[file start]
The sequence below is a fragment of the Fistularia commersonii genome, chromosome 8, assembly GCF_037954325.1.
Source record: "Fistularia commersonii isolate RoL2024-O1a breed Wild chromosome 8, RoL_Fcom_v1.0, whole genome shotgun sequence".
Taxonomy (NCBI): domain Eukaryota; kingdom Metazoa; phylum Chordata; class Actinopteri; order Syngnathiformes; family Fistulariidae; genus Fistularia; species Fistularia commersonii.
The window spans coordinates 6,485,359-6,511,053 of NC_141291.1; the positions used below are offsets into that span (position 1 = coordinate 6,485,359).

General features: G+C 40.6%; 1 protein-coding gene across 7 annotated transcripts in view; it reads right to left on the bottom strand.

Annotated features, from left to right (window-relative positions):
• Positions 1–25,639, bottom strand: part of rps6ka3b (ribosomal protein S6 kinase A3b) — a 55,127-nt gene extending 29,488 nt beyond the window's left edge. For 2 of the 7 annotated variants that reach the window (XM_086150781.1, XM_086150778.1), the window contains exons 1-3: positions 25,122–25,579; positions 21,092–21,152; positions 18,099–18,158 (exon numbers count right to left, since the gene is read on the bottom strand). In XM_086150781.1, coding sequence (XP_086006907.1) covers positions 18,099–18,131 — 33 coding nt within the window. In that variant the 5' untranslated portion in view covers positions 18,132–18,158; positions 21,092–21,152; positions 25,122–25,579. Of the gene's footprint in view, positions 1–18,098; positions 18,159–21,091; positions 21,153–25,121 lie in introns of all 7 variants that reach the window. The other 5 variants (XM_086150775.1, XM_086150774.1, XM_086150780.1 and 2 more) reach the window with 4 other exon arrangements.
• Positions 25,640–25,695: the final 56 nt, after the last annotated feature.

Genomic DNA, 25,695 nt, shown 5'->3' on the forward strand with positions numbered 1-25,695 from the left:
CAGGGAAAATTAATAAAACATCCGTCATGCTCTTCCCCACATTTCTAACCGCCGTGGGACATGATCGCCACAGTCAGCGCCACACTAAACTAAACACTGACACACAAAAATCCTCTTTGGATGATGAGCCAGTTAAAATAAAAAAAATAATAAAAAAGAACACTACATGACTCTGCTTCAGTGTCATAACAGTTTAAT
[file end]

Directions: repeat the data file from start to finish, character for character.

The sequence below is a fragment of the Fistularia commersonii genome, chromosome 8, assembly GCF_037954325.1.
Source record: "Fistularia commersonii isolate RoL2024-O1a breed Wild chromosome 8, RoL_Fcom_v1.0, whole genome shotgun sequence".
Taxonomy (NCBI): domain Eukaryota; kingdom Metazoa; phylum Chordata; class Actinopteri; order Syngnathiformes; family Fistulariidae; genus Fistularia; species Fistularia commersonii.
The window spans coordinates 6,485,359-6,511,053 of NC_141291.1; the positions used below are offsets into that span (position 1 = coordinate 6,485,359).

General features: G+C 40.6%; 1 protein-coding gene across 7 annotated transcripts in view; it reads right to left on the bottom strand.

Annotated features, from left to right (window-relative positions):
• Positions 1–25,639, bottom strand: part of rps6ka3b (ribosomal protein S6 kinase A3b) — a 55,127-nt gene extending 29,488 nt beyond the window's left edge. For 2 of the 7 annotated variants that reach the window (XM_086150781.1, XM_086150778.1), the window contains exons 1-3: positions 25,122–25,579; positions 21,092–21,152; positions 18,099–18,158 (exon numbers count right to left, since the gene is read on the bottom strand). In XM_086150781.1, coding sequence (XP_086006907.1) covers positions 18,099–18,131 — 33 coding nt within the window. In that variant the 5' untranslated portion in view covers positions 18,132–18,158; positions 21,092–21,152; positions 25,122–25,579. Of the gene's footprint in view, positions 1–18,098; positions 18,159–21,091; positions 21,153–25,121 lie in introns of all 7 variants that reach the window. The other 5 variants (XM_086150775.1, XM_086150774.1, XM_086150780.1 and 2 more) reach the window with 4 other exon arrangements.
• Positions 25,640–25,695: the final 56 nt, after the last annotated feature.

Genomic DNA, 25,695 nt, shown 5'->3' on the forward strand with positions numbered 1-25,695 from the left:
CAGGGAAAATTAATAAAACATCCGTCATGCTCTTCCCCACATTTCTAACCGCCGTGGGACATGATCGCCACAGTCAGCGCCACACTAAACTAAACACTGACACACAAAAATCCTCTTTGGATGATGAGCCAGTTAAAATAAAAAAAATAATAAAAAAGAACACTACATGACTCTGCTTCAGTGTCATAACAGTTTAAT